This morning, their old "news" link led to a statement that one can now read the ENTIRE newspaper on-line. If one subscribes. And that some local news will still be included in their Newszap forums.
I didn't see any news in the forums, so I sent an e-mail to the auto-contact link they have. Here's what I got back (in part):
Thanks for your email. To be honest with you, we reached the conclusion that we could no longer give away our newspaper content for free. We are proud of the work our staff members are doing and believe we’re making a difference for thousands of people every day.I think it's a form e-mail. I sent my question in to two separate contact links and got the same e-mail back each time. I followed the link they sent and, after a bit of searching, and working my way through a name and address data collection page (Harrington J. Millworthy, IV, at your service), but eventually I found the Subscription Rates page (above left).
We hope you will consider purchasing an e-Subscription, which will give you every page of every edition of the newspaper in an easy-to-read format and with full search capabilities. To make this option more attractive, we have an introductory offer of 2 years for the price of 1, which we think is a great deal!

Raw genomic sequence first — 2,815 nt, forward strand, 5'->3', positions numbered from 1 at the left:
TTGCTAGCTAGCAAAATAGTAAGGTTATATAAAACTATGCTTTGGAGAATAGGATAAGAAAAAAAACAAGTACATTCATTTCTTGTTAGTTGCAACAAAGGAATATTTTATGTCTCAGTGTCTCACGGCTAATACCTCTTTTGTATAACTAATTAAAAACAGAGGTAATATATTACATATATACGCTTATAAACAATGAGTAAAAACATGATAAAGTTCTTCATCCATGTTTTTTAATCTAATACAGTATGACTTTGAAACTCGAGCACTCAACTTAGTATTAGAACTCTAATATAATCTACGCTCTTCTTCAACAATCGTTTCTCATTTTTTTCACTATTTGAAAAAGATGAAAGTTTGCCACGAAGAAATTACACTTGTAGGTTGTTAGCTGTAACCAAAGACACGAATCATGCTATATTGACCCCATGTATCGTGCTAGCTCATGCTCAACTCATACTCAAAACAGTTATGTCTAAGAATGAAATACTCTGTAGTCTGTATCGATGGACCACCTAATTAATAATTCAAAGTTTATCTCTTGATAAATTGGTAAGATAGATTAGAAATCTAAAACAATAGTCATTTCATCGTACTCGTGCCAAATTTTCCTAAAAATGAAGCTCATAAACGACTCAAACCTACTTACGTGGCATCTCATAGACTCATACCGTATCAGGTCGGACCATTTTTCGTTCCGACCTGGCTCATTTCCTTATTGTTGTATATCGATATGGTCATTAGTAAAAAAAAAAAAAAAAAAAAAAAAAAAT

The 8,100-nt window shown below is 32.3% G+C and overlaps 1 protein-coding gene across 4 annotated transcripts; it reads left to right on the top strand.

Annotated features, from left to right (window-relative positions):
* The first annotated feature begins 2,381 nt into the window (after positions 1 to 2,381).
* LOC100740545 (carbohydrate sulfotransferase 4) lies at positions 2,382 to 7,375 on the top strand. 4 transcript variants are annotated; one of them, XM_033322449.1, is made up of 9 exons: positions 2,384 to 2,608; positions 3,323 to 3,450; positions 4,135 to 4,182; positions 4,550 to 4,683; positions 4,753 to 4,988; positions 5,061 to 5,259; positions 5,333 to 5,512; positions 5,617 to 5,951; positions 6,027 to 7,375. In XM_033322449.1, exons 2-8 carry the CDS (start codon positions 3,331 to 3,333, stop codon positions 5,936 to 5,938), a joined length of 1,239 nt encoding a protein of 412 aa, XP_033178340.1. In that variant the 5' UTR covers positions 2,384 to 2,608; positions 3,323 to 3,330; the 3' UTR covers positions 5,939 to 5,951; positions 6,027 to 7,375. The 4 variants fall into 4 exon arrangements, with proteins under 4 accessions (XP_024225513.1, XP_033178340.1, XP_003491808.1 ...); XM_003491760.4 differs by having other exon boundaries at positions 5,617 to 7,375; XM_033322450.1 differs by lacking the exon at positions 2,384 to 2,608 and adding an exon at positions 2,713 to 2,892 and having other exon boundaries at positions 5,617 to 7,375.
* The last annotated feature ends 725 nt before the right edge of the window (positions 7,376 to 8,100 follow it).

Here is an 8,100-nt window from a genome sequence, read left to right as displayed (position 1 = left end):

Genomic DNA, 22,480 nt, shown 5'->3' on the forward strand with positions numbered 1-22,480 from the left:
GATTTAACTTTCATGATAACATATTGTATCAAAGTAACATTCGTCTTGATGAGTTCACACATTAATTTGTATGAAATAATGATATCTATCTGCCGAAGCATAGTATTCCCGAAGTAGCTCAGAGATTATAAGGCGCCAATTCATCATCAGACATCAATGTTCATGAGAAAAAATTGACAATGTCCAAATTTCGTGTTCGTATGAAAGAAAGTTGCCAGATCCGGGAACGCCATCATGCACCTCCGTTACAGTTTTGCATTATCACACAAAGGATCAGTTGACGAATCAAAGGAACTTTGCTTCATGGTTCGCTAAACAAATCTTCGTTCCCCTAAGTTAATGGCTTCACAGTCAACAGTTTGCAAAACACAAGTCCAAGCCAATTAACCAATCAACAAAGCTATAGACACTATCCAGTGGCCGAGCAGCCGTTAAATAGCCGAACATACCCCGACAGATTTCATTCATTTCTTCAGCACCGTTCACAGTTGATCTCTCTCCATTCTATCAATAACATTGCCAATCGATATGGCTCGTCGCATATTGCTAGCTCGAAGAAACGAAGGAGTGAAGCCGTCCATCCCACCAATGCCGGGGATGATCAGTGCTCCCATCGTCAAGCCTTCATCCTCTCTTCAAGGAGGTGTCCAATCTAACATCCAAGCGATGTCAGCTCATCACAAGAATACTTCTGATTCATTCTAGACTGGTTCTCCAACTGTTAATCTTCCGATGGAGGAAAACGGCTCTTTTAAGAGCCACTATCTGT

I guess that 2-fer offer means I could get two years of the e-paper for $145. That's very generous, but still probably not of interest to me.
As part of my job, I scan a variety of news sources for items related to land-use planning and to geospatial data uses. Until now, the State News has been one of those sources. But given the low volume of news I usually found, I don't know that it is worth it to subscribe to an online version of the printed paper. Someone who gets that paper the old fashioned way is likely to let us know if there is ever anything worth looking at.
I don't think this change will do the State news much good. The News Journal offers a relatively complete edition on-line each day. I think they have too many ads, but understand they have to pay the bills. The Cape Gazette also offers a paid "full content" version but does post the main news of each week for free.
The New York Times tried a pay-only premium portion of their site for a while, but scrapped that plan this fall (remember Times Select?). In part, I think, they ended Times Select because people simply ignored the content that they would have had to pay to see. As a result, no one referred to it. No one linked to it. It ceased to be a main part of the discussion.
So, for now at least, I say so-long to on-line content from the Delaware State News.